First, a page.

Inspired by her recent sit-down interview with the cast and creator of AMC’s popular series Mad Men, Diane Sawyer shared a tweet of a retro photo of herself in the 60s.
— Diane Sawyer (@DianeSawyer) April 10, 2014
Mad Men is an American period drama created and produced by Matthew Weiner.
Set in the 1960s, Man Men depicts the lives of those working in an advertising agency – primarily that of the enigmatic protagonist Don Draper (Jon Hamm), a chain-smoking, scotch slugging creative director and junior partner of Sterling Cooper Advertising Agency and, as of the sixth season, a partner of Sterling Cooper & Partners.
The show originally premiered on July 19, 2007 on the cable network AMC, and the seventh and final season is scheduled to premiere on April 13, 2014. It will have 14 episodes that will be split into two seven-episode installments through 2015.
Diane Sawyer, 68, an anchor for ABC World News, sat down with the Mad Men crew and discussed the ongoing drama of the plausible but fictionalized ad world as well as the complexity and vulnerability of its characters – especially of the women struggling to carve out a place for themselves in the male-dominated industry of advertising during a “Feminine Mystique” era.
Interestingly, Diane Sawyer can somewhat relate as she too entered the male-dominated industry of news-reporting back in the 1960s.
In 1967, the Kentucky native received a Bachelor of Arts degree with a major in English from Wellesley College in Wellesley, Massachusetts, and returned to Louisville where she took a job as weather forecaster for the WHAS-TV news.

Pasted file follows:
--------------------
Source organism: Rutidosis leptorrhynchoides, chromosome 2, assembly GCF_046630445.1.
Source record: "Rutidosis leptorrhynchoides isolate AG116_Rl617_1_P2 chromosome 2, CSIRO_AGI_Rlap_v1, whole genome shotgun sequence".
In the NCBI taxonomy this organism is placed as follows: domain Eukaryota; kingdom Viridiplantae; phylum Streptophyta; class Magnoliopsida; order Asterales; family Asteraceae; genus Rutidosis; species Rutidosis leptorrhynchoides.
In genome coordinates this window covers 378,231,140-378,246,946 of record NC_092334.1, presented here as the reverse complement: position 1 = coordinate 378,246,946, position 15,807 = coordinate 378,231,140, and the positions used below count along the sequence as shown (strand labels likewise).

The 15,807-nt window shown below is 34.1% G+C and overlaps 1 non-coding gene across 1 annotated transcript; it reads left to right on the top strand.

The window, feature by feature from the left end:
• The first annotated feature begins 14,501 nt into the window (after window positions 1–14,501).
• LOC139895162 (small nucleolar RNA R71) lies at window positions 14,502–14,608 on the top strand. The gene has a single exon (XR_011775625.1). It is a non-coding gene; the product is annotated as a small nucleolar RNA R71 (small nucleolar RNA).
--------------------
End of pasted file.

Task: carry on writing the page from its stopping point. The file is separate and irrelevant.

In 1970 Diane moved to Washington D.C., but was unable to find work in broadcast journalism. Instead she cycled through government jobs as an aide, during which she became an assistant to Jerry Warren, the White House deputy press secretary.
This afforded the opportunity to compose press releases and later public statements for then-President Richard Nixon.
Diane Sawyer was also an administrative assistant to White House Press Secretary, Ron Ziegler, and eventually to staff assistant for Nixon.
Ultimately politics opened several otherwise difficult doors for the aspiring reporter, as she continued to work for Nixon up until his resignation in 1974.
She shortly worked on the Nixon-Ford team, and later helped the former President write his memoirs, published in 1978, as his literary assistant.
In the 80s, Diane worked as a CBS Morning News anchor and as a 60 Minutes correspondent, and has since appeared as a regular face for Primetime, 20/20, Good Morning America, and ABC World News.
In 2013, Forbes listed Diane Sawyer as #73 on their “100 Most Powerful Women” list; in 2012 she ranked #23.
During her career Diane Sawyer has interviewed the likes of Saddam Hussein in Baghdad; Presidents Bill Clinton, George W. Bush, and Barack Obama; Congresswoman Gabrielle Giffords, less than a year after she survived an assassination attempt; President of Cuba Fidel Castro; suspected murderous Amanda Knox; a slew of actors/actresses, singers, and comedians; as well as the late Whitney Houston and Michael Jackson.
Last September, the lovely Diane Sawyer tweeted another Throwback Thursday pic of herself in the 60s, appearing longhaired and leggy.
— Diane Sawyer (@DianeSawyer) September 5, 2013
[Photo Credit: ABC World News, Diane Sawyer Facebook]